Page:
The Union Cabinet approved various amendments under the Insolvency Bankruptcy Code, 2016 (“IBC”) the salient feature of which are briefly provided through press release of the Ministry of Corporate Affairs dated July 17, 2019. It was stated in the press release that the amendments aim to fill critical gaps in the corporate insolvency resolution framework as enshrined in the Code, while simultaneously maximizing value from the Corporate Insolvency Resolution Process (CIRP) and that the Government is intending to ensure maximization of value of a corporate debtor as a going concern while simultaneously adhering to strict timelines.

The following amendments to IBC will be proposed to the Parliament for its approval:

1. Corporate Restructuring:

Currently, the Code is silent on the aspect of corporate restructuring as a part of Resolution Plan. Now the Government is aiming to provide a clarity in the code so as to allow mergers, de-mergers, amalgamations and any other kind of corporate restructuring as part of any resolution plan proposed under the IBC.

2. Strict Adherence to Time-Bound disposal:

  • The Government is proposing to put greater emphasis on the need for time-bound disposal at the stage of application. However, we need to wait for the amendment bill to better understand the intention of this.
  • It is proposed to provide an over-all limit of 330 days to complete the CIRP (Corporate Insolvency Resolution Process) including the litigation and other judicial processes.

3. Voting Rights of authorised representative of Financial Creditors:

The voting rights of those financial creditors like deposit holders or consortium lenders who have a trustee as their authorised representative, shall be decided by the simple majority (more than 50%) of the other Financial Creditors present and voting.

4. Dissenting Financial Creditors and all Operational Creditors:

All the operational creditors and those financial creditors who dissented to the resolution plan shall receive at least the higher of the following amounts:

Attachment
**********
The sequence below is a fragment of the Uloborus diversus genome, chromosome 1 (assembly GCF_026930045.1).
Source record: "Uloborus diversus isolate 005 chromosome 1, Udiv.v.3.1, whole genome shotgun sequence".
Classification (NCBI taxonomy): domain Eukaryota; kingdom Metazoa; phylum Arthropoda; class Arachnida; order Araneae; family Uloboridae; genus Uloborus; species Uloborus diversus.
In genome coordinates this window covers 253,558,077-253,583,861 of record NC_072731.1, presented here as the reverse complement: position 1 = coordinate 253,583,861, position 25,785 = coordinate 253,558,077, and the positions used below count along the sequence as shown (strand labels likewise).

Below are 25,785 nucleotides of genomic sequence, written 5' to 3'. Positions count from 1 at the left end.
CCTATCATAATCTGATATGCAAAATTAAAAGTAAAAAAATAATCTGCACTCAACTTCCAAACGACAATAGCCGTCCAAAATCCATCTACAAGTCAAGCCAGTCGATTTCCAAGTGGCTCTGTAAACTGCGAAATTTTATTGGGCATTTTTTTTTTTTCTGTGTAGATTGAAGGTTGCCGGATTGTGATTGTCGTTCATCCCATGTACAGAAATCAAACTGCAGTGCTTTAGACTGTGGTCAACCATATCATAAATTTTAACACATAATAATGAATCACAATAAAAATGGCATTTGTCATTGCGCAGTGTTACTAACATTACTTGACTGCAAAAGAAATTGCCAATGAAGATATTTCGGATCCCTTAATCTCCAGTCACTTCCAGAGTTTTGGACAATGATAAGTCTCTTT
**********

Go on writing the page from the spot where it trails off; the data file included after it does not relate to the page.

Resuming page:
a. the amount that would have been received by them if the amount to be distributed under the resolution plan had been distributed in accordance with section 53 of the Code which deals with distribution of assets at the time of liquidation; or

b. the amount that would have been received if the liquidation value of the corporate debtor had been distributed in accordance with section 53 of the Code.

  • This amendment is proposed to have a retrospective effect where the resolution plan has not attained finality or has been appealed against before any forum.
  • This is aimed at ensuring that all the operational creditors and the dissenting financial creditors shall get the minimum amount which they would have received had there been a distribution of assets under liquidation.

5. Expansion of powers of CoC:

The powers of the CoC are extended to include the commercial consideration in the manner of distribution proposed in resolution plan.

6. Resolution Plan to be binding on all the Stakeholders including Government:

The Amendment Bill will provide clarity that the resolution plan shall have binding effect on all the stakeholders including the Central Government, any State Government or local authority to whom a debt in respect of the payment of the dues may be owed.

7. CoC may decide to liquidate the Corporate Debtor:

The Amendment Bill will provide clarity that the Committee of Creditors may take the decision to liquidate the corporate debtor, any time after constitution of the Committee of Creditors and before preparation of Information Memorandum. Once Information Memorandum is prepared and expression of interest is received from the resolution applicants, it wouldn’t be prudent to decide to liquidate the corporate debtor.

These amendments make it clear that the Government is pro-active in achieving the objectives of the Insolvency and Bankruptcy Code, 2016.